Today we're gonna talk about Chengdu's heritage.
About the Author: Victor Paul Borg is from Malta. He has lived in six countries on three continents and spent much of the past 12 years in Asia. He currently spends his time in Europe and China. His travel articles and photographs have been published around the world.
As communications and technology make the world more homogeneous, and cities especially become more similar, we are faced with the loss of cultural diversity. It's the homogeneity of a globalized world that may make travelling, studying and working abroad easier, but the disappearance of traditional crafts, performing arts and obscure culinary dishes - and the fading lexicon associated with such cultural manifestation - represents a loss in human knowledge and ways of seeing that amounts to widespread cultural impoverishment.
These niche, unique, folk cultural manifestations now have a name - collectively called "intangible cultural heritage" - and the last 15 years has seen gathering efforts to protect these manifestations of cultural diversity from being subsumed in larger cultural currents. An international convention was promulgated by UNESCO in 2003, aiming at safeguarding the intangible cultural heritage and raising awareness at the local, national and international levels of the importance of the intangible cultural heritage.
China has been one of the more active state parties to the convention. In fact, China keeps its own lists of Chinese intangible cultural heritage: a national list of cultural practices within China, while different provinces and cities have also established their lists of the regional intangible cultural heritage.
China's eager participation is not surprising given the country's long civilization history and human diversity, as well as rapid transformation of the country's way of life in less than two generations. We probably all know of cases of intangible cultural heritage under threat from development. After all, in its widest definition the instances of intangible cultural heritage can encompass everything that cannot be preserved as a building or an exhibit in a museum. However, the convention on intangible cultural heritage has adopted a more precise definition.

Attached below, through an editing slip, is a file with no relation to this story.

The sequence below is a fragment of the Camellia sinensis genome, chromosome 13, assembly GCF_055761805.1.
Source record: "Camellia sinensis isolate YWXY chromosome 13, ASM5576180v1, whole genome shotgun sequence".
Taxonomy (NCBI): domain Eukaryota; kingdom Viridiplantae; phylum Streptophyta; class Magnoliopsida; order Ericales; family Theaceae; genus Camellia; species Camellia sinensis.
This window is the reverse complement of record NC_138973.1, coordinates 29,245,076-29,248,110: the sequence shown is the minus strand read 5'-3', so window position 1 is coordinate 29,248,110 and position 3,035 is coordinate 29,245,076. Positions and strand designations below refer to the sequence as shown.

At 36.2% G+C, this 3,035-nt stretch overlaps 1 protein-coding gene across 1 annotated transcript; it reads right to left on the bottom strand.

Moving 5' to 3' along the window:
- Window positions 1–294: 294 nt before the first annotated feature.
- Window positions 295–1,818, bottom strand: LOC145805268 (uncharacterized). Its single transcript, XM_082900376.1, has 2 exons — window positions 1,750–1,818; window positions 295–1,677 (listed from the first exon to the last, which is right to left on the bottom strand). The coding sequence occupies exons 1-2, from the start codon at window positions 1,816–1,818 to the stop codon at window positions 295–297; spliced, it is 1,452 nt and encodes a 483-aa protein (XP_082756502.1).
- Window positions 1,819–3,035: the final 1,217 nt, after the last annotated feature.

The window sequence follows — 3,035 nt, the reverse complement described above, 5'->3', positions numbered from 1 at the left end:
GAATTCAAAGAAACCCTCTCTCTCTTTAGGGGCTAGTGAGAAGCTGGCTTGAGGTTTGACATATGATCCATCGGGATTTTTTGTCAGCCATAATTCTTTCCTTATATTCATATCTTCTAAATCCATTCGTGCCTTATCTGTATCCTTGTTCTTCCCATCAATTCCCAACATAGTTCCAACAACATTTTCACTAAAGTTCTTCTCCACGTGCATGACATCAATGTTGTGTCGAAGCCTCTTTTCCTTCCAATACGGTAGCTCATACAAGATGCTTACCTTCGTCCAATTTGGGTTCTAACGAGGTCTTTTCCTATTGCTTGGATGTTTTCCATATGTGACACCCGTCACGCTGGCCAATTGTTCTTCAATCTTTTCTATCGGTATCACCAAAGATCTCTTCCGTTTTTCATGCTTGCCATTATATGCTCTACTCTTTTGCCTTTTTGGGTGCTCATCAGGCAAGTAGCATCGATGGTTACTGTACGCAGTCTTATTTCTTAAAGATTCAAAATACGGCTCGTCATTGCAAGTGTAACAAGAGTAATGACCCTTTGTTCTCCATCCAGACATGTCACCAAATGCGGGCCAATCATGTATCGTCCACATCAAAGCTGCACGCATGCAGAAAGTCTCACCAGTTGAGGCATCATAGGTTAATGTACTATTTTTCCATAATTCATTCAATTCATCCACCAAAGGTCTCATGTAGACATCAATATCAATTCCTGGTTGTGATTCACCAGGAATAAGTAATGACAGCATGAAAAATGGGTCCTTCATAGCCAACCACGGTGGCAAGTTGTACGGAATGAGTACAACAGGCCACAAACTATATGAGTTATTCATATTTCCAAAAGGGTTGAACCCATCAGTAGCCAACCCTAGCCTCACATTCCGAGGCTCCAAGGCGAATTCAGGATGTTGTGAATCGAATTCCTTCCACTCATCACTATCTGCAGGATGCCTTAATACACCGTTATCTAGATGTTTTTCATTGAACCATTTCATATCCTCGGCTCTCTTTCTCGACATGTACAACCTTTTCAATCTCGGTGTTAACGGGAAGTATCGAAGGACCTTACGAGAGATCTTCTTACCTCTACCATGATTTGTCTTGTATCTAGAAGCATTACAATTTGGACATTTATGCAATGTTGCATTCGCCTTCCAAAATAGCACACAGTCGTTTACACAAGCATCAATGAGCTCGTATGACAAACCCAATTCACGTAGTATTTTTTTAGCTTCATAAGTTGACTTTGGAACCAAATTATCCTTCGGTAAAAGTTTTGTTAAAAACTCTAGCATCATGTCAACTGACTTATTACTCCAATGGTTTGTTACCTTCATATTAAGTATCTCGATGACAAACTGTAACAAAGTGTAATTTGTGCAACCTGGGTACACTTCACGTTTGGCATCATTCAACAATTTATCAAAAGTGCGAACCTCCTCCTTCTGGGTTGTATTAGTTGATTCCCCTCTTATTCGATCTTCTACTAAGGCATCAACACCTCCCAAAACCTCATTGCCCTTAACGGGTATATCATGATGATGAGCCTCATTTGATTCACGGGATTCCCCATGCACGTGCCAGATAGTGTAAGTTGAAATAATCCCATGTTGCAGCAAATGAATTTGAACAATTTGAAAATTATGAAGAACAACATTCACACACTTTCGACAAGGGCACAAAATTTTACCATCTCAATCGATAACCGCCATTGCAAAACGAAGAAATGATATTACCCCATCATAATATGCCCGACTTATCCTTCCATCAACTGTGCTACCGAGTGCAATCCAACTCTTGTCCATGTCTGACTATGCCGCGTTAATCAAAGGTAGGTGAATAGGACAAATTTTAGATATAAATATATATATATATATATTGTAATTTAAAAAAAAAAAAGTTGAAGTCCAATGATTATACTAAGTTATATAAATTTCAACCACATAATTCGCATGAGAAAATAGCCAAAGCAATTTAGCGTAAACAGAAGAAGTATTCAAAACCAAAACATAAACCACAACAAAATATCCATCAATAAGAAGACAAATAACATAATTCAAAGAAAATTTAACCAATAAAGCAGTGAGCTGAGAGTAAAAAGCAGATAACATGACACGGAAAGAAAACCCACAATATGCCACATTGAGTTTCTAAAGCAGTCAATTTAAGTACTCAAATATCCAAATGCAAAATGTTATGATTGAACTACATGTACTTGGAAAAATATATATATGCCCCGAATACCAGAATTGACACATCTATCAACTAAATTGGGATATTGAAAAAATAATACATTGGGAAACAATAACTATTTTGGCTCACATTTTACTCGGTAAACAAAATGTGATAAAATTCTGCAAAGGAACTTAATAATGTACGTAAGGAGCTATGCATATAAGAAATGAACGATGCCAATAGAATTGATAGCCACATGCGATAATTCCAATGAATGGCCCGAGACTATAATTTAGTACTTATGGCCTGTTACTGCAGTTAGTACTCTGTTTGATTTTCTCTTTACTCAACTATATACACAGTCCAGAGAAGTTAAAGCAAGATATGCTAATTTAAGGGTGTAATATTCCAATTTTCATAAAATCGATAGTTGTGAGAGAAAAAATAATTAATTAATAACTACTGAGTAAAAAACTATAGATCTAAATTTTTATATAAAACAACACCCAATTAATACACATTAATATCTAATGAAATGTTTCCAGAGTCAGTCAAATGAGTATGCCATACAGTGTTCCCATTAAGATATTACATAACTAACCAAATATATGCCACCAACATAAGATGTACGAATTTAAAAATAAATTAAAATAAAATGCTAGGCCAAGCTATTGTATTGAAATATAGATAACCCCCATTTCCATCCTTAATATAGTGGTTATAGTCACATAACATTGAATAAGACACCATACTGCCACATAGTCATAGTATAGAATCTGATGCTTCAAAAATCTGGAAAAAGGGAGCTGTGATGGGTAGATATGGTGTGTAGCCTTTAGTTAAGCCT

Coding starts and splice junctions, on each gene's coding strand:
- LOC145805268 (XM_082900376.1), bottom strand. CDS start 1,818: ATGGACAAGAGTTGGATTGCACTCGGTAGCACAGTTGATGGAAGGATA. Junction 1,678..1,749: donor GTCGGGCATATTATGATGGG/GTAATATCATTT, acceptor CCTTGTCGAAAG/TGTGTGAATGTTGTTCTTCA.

At its simplest, intangible cultural heritage include manifestations such as folk oral stories and recitations, performing arts, social rituals, community festivities, traditional craftsmanship, obscure culinary techniques or dishes, as well as knowledge and practices pertaining to nature and the universe. These practices are usually community-based, passed down through generations.
For example, there are particular cooking skills within the Sichuan cuisine that are identified as intangible cultural heritage - these include Zhong's dumplings (a type of dumplings distinct to Chengdu created by Zhong Shaobai hundreds of years ago), sliced beef and ox tongue in chilli sauce (also created as street food in Chengdu almost a hundred years ago), and wine brewing of Shuijing Fang (the technique of brewing and the spirit itself is unique).
Other examples of practices officially recognized as intangible cultural heritage in Sichuan are Sichuan embroidery, sugar painting, lacquer work, bamboo weaving of Daoming town, silver filament crafts, shadow puppetry, dough figurine, and Sichuan opera. Some of these practices have found new ways to thrive. For example, the exquisitely woven objects of Daoming have recently been popularized by Ding Chunmei, a woman who has organized weavers into loose collectives and now also runs workshops that teach the specialized bamboo weaving to tourists. This is an example of how a regional, community-based artistic manifestation can thrive in a more globalized, commercial environment.
In fact, tourism and intangible cultural heritage is intertwined because manifestations of such community craftsmanship can be a draw to tourists. The good news is that an increasing number of tourists nowadays seek active, learning experiences during their holidays. Tourists also like to buy authentic crafts during their travels, while the urbane who live in cities also increasingly appreciate authentic crafts as home accessories.
On the other hand, folk festivals and orations cannot be packaged for sale: they can only be experienced at specific times of the year. Some of these are obscure and in danger of dying out. Others, such as the Sichuan opera, have become popular to the point of commercialization. In fact, now the challenge for travelers is choosing a venue that puts up an original and sublime manifestation of Sichuan opera.